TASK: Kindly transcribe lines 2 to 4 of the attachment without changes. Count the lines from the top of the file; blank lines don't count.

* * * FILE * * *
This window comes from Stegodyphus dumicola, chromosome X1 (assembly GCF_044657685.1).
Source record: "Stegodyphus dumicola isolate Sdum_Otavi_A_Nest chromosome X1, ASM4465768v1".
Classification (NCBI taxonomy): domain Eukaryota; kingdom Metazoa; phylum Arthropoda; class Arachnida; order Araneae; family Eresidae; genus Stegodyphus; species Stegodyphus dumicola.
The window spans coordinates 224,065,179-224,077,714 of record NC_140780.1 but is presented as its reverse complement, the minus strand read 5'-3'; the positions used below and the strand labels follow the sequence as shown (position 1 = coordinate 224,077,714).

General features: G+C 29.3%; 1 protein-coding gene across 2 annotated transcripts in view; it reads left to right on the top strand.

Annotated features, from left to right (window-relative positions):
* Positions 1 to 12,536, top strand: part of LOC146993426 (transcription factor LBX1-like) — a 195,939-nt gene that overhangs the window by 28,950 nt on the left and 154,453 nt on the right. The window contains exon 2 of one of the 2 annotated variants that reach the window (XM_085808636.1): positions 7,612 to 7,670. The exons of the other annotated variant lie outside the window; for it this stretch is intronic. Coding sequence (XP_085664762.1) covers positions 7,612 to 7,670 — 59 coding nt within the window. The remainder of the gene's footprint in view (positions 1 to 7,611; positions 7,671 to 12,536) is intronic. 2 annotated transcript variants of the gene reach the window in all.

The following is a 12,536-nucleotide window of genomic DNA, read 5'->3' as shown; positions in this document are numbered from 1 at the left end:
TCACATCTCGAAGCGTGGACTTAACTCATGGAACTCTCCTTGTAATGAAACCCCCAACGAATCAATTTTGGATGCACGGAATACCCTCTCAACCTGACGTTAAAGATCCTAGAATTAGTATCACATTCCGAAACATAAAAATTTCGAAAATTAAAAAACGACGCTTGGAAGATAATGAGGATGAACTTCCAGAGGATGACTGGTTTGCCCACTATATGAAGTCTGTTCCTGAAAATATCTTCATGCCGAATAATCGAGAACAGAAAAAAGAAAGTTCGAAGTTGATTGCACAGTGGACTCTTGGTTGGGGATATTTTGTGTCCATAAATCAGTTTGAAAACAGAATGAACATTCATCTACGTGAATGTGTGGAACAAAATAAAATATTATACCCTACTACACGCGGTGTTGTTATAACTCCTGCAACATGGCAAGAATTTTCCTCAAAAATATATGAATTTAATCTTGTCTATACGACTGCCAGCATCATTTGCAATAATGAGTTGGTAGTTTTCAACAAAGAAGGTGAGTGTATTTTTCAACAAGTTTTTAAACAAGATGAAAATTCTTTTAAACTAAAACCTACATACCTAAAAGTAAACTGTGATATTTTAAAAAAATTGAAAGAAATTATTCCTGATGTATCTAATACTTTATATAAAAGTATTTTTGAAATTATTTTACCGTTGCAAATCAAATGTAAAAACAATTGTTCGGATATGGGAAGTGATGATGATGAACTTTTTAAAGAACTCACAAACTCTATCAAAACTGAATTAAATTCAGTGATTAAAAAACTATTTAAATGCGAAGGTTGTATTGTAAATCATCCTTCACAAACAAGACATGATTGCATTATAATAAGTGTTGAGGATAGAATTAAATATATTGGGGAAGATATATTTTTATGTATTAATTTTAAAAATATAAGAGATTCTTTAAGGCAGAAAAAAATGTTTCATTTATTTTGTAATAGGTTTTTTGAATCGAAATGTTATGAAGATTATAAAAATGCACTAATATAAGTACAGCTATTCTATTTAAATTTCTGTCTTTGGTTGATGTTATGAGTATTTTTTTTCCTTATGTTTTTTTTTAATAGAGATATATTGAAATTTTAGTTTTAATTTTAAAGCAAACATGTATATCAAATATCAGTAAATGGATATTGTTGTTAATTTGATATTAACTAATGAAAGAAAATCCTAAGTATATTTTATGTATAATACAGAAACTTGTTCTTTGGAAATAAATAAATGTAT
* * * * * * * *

Source record: "Stegodyphus dumicola isolate Sdum_Otavi_A_Nest chromosome X1, ASM4465768v1".
Classification (NCBI taxonomy): domain Eukaryota; kingdom Metazoa; phylum Arthropoda; class Arachnida; order Araneae; family Eresidae; genus Stegodyphus; species Stegodyphus dumicola.
The window spans coordinates 224,065,179-224,077,714 of record NC_140780.1 but is presented as its reverse complement, the minus strand read 5'-3'; the positions used below and the strand labels follow the sequence as shown (position 1 = coordinate 224,077,714).